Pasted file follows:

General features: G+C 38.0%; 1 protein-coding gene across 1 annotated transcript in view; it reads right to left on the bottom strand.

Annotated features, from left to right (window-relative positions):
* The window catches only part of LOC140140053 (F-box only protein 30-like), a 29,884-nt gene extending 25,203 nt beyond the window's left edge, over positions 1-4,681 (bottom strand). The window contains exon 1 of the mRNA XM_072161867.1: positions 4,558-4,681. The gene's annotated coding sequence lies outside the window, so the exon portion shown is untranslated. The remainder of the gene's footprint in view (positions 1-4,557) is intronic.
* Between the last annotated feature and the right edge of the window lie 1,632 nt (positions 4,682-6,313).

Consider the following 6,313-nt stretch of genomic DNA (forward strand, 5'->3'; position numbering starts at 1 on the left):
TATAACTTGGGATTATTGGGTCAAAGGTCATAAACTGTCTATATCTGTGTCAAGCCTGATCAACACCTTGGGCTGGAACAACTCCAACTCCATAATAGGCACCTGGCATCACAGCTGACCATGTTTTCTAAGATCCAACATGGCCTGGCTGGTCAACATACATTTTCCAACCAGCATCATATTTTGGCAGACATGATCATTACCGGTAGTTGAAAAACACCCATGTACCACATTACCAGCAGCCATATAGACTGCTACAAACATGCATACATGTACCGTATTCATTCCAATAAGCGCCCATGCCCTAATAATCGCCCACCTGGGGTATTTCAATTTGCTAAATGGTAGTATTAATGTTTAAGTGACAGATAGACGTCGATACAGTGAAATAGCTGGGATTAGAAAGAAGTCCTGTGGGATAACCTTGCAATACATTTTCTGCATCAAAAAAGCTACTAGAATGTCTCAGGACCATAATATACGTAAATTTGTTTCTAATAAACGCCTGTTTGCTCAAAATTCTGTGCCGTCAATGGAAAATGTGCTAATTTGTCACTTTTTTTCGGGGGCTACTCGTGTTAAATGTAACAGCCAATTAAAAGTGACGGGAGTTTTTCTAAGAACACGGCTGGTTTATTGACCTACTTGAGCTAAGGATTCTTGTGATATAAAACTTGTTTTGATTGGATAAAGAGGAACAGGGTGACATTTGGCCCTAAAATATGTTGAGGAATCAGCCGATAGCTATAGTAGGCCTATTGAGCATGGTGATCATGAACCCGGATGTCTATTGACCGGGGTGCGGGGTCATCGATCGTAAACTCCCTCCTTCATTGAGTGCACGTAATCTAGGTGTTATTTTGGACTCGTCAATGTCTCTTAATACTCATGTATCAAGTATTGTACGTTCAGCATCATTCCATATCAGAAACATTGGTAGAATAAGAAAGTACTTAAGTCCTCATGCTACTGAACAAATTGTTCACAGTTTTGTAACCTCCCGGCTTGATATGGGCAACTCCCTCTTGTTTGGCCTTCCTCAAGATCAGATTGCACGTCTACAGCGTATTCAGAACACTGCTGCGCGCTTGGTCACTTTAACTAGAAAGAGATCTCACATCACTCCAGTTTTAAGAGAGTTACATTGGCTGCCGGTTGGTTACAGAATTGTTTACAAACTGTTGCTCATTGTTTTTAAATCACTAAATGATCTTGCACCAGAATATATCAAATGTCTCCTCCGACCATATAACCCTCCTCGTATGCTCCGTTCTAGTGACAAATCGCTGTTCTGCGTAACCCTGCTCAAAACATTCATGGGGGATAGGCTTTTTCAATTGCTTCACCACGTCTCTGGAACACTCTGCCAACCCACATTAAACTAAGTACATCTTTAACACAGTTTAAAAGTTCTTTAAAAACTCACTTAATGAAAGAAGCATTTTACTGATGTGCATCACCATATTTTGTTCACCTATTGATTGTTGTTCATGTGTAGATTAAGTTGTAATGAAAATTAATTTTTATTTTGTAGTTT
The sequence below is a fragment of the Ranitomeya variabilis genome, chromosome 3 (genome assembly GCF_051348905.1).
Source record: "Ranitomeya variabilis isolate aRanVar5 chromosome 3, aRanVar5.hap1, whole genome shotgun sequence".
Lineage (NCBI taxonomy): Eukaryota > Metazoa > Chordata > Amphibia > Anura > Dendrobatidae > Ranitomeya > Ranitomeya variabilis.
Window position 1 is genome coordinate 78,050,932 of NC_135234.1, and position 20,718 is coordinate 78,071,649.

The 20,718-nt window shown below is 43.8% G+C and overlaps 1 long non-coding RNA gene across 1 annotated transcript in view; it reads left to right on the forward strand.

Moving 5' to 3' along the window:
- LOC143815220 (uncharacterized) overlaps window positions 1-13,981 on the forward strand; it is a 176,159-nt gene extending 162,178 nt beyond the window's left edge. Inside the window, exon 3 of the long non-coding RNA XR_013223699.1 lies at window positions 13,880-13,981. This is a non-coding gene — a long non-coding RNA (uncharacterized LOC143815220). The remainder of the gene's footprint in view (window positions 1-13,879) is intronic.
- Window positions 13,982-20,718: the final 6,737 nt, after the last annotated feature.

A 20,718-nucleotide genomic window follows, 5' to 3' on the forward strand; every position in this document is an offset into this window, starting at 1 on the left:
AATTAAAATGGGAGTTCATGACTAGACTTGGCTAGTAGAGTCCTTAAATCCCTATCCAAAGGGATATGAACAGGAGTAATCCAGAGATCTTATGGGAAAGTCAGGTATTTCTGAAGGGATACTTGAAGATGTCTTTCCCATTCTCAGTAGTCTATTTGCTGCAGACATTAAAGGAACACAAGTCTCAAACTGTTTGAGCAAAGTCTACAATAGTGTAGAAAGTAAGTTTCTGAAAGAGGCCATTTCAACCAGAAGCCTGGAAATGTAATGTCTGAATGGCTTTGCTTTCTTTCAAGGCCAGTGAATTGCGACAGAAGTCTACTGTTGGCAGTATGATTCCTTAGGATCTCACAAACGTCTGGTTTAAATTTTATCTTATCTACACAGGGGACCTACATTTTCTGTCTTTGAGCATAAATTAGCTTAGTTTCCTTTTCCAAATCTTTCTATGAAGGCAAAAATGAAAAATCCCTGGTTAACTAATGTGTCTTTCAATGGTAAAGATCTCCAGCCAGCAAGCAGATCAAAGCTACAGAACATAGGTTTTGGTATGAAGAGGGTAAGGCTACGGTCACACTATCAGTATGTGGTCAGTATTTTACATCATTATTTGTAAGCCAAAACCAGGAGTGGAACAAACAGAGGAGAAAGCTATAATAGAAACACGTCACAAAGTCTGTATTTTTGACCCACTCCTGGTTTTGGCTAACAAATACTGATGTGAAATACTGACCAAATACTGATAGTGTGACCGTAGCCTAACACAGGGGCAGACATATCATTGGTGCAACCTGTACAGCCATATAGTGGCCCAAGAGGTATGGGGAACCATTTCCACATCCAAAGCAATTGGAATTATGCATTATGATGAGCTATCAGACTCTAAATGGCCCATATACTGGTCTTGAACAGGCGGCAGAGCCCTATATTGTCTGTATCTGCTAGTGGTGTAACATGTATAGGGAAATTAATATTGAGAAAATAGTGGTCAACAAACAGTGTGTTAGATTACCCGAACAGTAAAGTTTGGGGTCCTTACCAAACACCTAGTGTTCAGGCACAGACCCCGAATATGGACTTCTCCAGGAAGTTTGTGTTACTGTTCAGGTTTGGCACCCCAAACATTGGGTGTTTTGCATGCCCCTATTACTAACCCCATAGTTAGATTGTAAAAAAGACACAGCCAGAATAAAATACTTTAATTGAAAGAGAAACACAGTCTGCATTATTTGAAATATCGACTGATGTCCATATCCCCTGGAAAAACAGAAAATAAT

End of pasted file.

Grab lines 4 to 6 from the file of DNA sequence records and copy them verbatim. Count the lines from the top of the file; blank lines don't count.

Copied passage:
* Between the last annotated feature and the right edge of the window lie 1,632 nt (positions 4,682-6,313).

Consider the following 6,313-nt stretch of genomic DNA (forward strand, 5'->3'; position numbering starts at 1 on the left):
TATAACTTGGGATTATTGGGTCAAAGGTCATAAACTGTCTATATCTGTGTCAAGCCTGATCAACACCTTGGGCTGGAACAACTCCAACTCCATAATAGGCACCTGGCATCACAGCTGACCATGTTTTCTAAGATCCAACATGGCCTGGCTGGTCAACATACATTTTCCAACCAGCATCATATTTTGGCAGACATGATCATTACCGGTAGTTGAAAAACACCCATGTACCACATTACCAGCAGCCATATAGACTGCTACAAACATGCATACATGTACCGTATTCATTCCAATAAGCGCCCATGCCCTAATAATCGCCCACCTGGGGTATTTCAATTTGCTAAATGGTAGTATTAATGTTTAAGTGACAGATAGACGTCGATACAGTGAAATAGCTGGGATTAGAAAGAAGTCCTGTGGGATAACCTTGCAATACATTTTCTGCATCAAAAAAGCTACTAGAATGTCTCAGGACCATAATATACGTAAATTTGTTTCTAATAAACGCCTGTTTGCTCAAAATTCTGTGCCGTCAATGGAAAATGTGCTAATTTGTCACTTTTTTTCGGGGGCTACTCGTGTTAAATGTAACAGCCAATTAAAAGTGACGGGAGTTTTTCTAAGAACACGGCTGGTTTATTGACCTACTTGAGCTAAGGATTCTTGTGATATAAAACTTGTTTTGATTGGATAAAGAGGAACAGGGTGACATTTGGCCCTAAAATATGTTGAGGAATCAGCCGATAGCTATAGTAGGCCTATTGAGCATGGTGATCATGAACCCGGATGTCTATTGACCGGGGTGCGGGGTCATCGATCGTAAACTCCCTCCTTCATTGAGTGCACGTAATCTAGGTGTTATTTTGGACTCGTCAATGTCTCTTAATACTCATGTATCAAGTATTGTACGTTCAGCATCATTCCATATCAGAAACATTGGTAGAATAAGAAAGTACTTAAGTCCTCATGCTACTGAACAAATTGTTCACAGTTTTGTAACCTCCCGGCTTGATATGGGCAACTCCCTCTTGTTTGGCCTTCCTCAAGATCAGATTGCACGTCTACAGCGTATTCAGAACACTGCTGCGCGCTTGGTCACTTTAACTAGAAAGAGATCTCACATCACTCCAGTTTTAAGAGAGTTACATTGGCTGCCGGTTGGTTACAGAATTGTTTACAAACTGTTGCTCATTGTTTTTAAATCACTAAATGATCTTGCACCAGAATATATCAAATGTCTCCTCCGACCATATAACCCTCCTCGTATGCTCCGTTCTAGTGACAAATCGCTGTTCTGCGTAACCCTGCTCAAAACATTCATGGGGGATAGGCTTTTTCAATTGCTTCACCACGTCTCTGGAACACTCTGCCAACCCACATTAAACTAAGTACATCTTTAACACAGTTTAAAAGTTCTTTAAAAACTCACTTAATGAAAGAAGCATTTTACTGATGTGCATCACCATATTTTGTTCACCTATTGATTGTTGTTCATGTGTAGATTAAGTTGTAATGAAAATTAATTTTTATTTTGTAGTTT